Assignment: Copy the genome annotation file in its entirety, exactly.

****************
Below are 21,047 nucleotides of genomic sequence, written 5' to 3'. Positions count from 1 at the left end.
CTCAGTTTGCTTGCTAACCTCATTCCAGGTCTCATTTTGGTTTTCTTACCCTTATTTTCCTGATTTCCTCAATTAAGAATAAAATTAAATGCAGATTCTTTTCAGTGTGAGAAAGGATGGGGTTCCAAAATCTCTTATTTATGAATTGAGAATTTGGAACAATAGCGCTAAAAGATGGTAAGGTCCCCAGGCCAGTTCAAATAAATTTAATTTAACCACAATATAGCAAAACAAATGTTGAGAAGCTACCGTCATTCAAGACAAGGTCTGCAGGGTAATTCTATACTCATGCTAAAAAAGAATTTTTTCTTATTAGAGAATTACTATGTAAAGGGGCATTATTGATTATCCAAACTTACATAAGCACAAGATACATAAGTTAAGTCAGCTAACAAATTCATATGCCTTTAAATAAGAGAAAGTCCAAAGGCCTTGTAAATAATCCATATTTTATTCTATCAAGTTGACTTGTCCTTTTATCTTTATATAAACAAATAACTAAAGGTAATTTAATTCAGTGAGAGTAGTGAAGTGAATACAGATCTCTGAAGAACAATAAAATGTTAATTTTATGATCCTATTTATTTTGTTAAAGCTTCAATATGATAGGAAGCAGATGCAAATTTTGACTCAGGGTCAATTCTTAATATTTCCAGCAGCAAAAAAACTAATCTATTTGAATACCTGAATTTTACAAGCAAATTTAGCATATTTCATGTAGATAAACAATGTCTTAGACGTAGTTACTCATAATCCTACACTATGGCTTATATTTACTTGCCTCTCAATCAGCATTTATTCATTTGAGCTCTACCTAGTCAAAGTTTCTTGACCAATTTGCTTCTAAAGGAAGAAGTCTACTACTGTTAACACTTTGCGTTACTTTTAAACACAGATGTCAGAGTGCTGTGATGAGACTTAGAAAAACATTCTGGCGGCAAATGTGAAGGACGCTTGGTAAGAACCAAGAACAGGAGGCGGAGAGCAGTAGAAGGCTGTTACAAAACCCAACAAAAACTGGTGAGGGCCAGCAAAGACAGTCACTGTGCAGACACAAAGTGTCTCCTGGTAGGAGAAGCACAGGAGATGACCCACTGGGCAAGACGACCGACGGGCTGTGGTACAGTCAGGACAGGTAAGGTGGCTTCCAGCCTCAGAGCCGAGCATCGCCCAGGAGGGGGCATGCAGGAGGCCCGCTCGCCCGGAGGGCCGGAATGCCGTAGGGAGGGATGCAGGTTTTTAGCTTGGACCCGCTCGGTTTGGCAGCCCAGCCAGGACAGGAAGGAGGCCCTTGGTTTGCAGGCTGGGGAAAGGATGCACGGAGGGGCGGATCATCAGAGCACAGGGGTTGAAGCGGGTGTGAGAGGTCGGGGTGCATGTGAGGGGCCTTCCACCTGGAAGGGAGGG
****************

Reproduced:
Below are 21,047 nucleotides of genomic sequence, written 5' to 3'. Positions count from 1 at the left end.
CTCAGTTTGCTTGCTAACCTCATTCCAGGTCTCATTTTGGTTTTCTTACCCTTATTTTCCTGATTTCCTCAATTAAGAATAAAATTAAATGCAGATTCTTTTCAGTGTGAGAAAGGATGGGGTTCCAAAATCTCTTATTTATGAATTGAGAATTTGGAACAATAGCGCTAAAAGATGGTAAGGTCCCCAGGCCAGTTCAAATAAATTTAATTTAACCACAATATAGCAAAACAAATGTTGAGAAGCTACCGTCATTCAAGACAAGGTCTGCAGGGTAATTCTATACTCATGCTAAAAAAGAATTTTTTCTTATTAGAGAATTACTATGTAAAGGGGCATTATTGATTATCCAAACTTACATAAGCACAAGATACATAAGTTAAGTCAGCTAACAAATTCATATGCCTTTAAATAAGAGAAAGTCCAAAGGCCTTGTAAATAATCCATATTTTATTCTATCAAGTTGACTTGTCCTTTTATCTTTATATAAACAAATAACTAAAGGTAATTTAATTCAGTGAGAGTAGTGAAGTGAATACAGATCTCTGAAGAACAATAAAATGTTAATTTTATGATCCTATTTATTTTGTTAAAGCTTCAATATGATAGGAAGCAGATGCAAATTTTGACTCAGGGTCAATTCTTAATATTTCCAGCAGCAAAAAAACTAATCTATTTGAATACCTGAATTTTACAAGCAAATTTAGCATATTTCATGTAGATAAACAATGTCTTAGACGTAGTTACTCATAATCCTACACTATGGCTTATATTTACTTGCCTCTCAATCAGCATTTATTCATTTGAGCTCTACCTAGTCAAAGTTTCTTGACCAATTTGCTTCTAAAGGAAGAAGTCTACTACTGTTAACACTTTGCGTTACTTTTAAACACAGATGTCAGAGTGCTGTGATGAGACTTAGAAAAACATTCTGGCGGCAAATGTGAAGGACGCTTGGTAAGAACCAAGAACAGGAGGCGGAGAGCAGTAGAAGGCTGTTACAAAACCCAACAAAAACTGGTGAGGGCCAGCAAAGACAGTCACTGTGCAGACACAAAGTGTCTCCTGGTAGGAGAAGCACAGGAGATGACCCACTGGGCAAGACGACCGACGGGCTGTGGTACAGTCAGGACAGGTAAGGTGGCTTCCAGCCTCAGAGCCGAGCATCGCCCAGGAGGGGGCATGCAGGAGGCCCGCTCGCCCGGAGGGCCGGAATGCCGTAGGGAGGGATGCAGGTTTTTAGCTTGGACCCGCTCGGTTTGGCAGCCCAGCCAGGACAGGAAGGAGGCCCTTGGTTTGCAGGCTGGGGAAAGGATGCACGGAGGGGCGGATCATCAGAGCACAGGGGTTGAAGCGGGTGTGAGAGGTCGGGGTGCATGTGAGGGGCCTTCCACCTGGAAGGGAGGG